Japan Geoscience Union Meeting 2019

Presentation information

[J] Oral

S (Solid Earth Sciences ) » S-GL Geology

[S-GL27] Geochronology and Isotope Geology

Thu. May 30, 2019 9:00 AM - 10:30 AM A10 (TOKYO BAY MAKUHARI HALL)

convener:Takahiro Tagami(Graduate School of Science, Kyoto University), Yuji Sano(Division of Ocean and Earth Systems, Atmosphere and Ocean Research Institute, University of Tokyo), Chairperson:Takahiro Tagami, Yuji Sano

9:45 AM - 10:00 AM

[SGL27-03] Estimation of thermal history of Toki granite over 0.1Myr timescale by Multi-OSL-thermochronometry

*Manabu Ogata1, Georgina E King2, Frédéric Herman2, Shigeru Sueoka1 (1.Tono Geoscience Center, Japan Atomic Energy Agency, 2.University of Lausanne)

Keywords:luminescence, thermochronometry, feldspar

Estimation of denudation history is important for geological disposal of high-level radioactive waste because denudation influences underground water flow and distance between the surface and underground facility. Terrestrial cosmogenic nuclide (10Be, 26Al) dating is used to evaluate denudation rate in a few meters, whereas low-temperature thermochronology, such as fission-track and (U-Th)/He methods, is applied to estimate denudation histories for a few to several kilometers in the last 106-108 years. However, the middle-term (104-105 years) denudation history over several hundred meters is more important for geological disposal because it takes tens of thousands of years to reduce the radioactivity of radioactive waste to the level of that of natural uranium ore.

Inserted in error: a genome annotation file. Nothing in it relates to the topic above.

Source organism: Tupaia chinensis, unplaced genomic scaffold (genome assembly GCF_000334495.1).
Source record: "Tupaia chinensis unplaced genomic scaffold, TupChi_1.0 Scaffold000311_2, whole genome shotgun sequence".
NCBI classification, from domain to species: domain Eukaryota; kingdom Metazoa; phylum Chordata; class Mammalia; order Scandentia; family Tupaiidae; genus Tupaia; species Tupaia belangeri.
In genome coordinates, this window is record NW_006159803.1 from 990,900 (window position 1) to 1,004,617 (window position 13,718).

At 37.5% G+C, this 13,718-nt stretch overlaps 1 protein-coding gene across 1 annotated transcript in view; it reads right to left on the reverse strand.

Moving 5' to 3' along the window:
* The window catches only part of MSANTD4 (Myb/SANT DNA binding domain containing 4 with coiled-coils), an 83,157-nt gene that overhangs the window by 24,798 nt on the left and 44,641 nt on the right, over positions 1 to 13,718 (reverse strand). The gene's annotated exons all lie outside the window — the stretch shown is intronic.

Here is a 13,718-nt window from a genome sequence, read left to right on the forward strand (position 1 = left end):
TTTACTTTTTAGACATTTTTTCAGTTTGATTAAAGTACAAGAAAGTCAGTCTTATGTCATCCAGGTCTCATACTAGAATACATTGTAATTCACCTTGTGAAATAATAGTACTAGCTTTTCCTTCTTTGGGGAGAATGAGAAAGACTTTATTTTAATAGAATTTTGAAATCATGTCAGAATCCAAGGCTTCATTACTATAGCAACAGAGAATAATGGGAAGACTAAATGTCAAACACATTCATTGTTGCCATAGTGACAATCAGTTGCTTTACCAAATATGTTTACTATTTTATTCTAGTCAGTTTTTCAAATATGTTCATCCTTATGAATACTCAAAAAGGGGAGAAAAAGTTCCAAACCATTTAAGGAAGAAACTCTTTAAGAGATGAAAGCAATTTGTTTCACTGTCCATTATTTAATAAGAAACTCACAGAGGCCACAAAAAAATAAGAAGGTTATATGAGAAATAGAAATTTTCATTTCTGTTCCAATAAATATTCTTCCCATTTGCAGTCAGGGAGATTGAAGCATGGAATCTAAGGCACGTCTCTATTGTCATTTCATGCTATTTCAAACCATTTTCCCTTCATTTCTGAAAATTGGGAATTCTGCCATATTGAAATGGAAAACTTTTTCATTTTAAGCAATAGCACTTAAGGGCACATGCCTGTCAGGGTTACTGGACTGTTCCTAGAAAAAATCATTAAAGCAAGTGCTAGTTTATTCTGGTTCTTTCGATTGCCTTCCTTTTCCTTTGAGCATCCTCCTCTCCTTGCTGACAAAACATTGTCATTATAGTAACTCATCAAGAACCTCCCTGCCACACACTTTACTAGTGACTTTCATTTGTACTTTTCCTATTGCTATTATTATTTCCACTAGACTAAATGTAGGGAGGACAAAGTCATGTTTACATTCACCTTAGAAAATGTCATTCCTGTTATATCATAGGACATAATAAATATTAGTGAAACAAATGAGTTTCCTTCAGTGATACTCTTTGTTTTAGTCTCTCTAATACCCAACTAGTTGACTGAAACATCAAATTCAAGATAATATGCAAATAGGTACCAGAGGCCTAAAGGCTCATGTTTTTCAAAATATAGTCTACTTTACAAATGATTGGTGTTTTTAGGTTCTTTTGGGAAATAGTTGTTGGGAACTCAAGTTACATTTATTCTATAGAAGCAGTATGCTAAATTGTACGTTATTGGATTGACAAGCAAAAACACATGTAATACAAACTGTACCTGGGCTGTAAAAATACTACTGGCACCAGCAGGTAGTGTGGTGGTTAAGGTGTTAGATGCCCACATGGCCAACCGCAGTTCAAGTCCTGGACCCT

Recently, multi- OSL-thermochronometry has been proposed as a tool that offers the potential for tight constraint of cooling histories in the low-temperature domain (< 75℃) over recent (0.1-0.2 Myr) timescales. This method determines the timing and rate at which electrons are trapped and thermally released in minerals, in response to in situ radiation and rock cooling. The technique of OSL thermochronometry is able to be used to unravel denudation histories.
Application of OSL thermochronometry is currently limited to regions that have experienced denudation rates higher than 3 mm/year, assuming a general geothermal gradient and surface temperature; luminescence signals saturate before the rocks are exhumed to the surface in a slowly-denuded region. Given such limitations on the cooling/denudation rate, previous researches on OSL themochronometry has focused on tectonically active mountain ranges, such as the Himalayas, the Southern Alps of New Zealand and Hida range in Japan.
We attempt to apply multi-OSL-thermochronometry to the tectonics that have experienced slowly denudation rate using long borehole. We used the borehole MIZ-1 which was drilled at Mino plateau, Gifu, Japan. The denudation rate in this area is expected to be around 0.1 mm/year or less from the denudation rate since ~40 Ma estimated by the apatite fission track method and uplift rate between MIS6 and MIS2 based on elevations and emergent ages of the fluvial terraces. This borehole consists mainly of the Cretaceous Toki granite pluton which is located at the Sanyo Belt in the Inner zone of the South west Japan Arc. The total length of MIZ-1 is about 1,300 mabh (meter along borehole) and Toki granite ranges from 110 to 1,300 mabh. We collected the samples at 159, 449, 751 mabh for multi-OSL-thermochronometry.
Cooling histories of all samples are similar. Their temperatures decreased to the present ambient temperature at each depth before 0.1 Ma and have then been stable. These results correspond to the expected slow denudation rate. Our results indicate that, by using long borehole, multi-OSL-thermochronometry can be applied to slowly-denuded regions.
This study was carried out under a contract with METI (Ministry of Economy, Trade and Industry) as part of its R&D supporting program for advanced research on long-term stability of geological environment.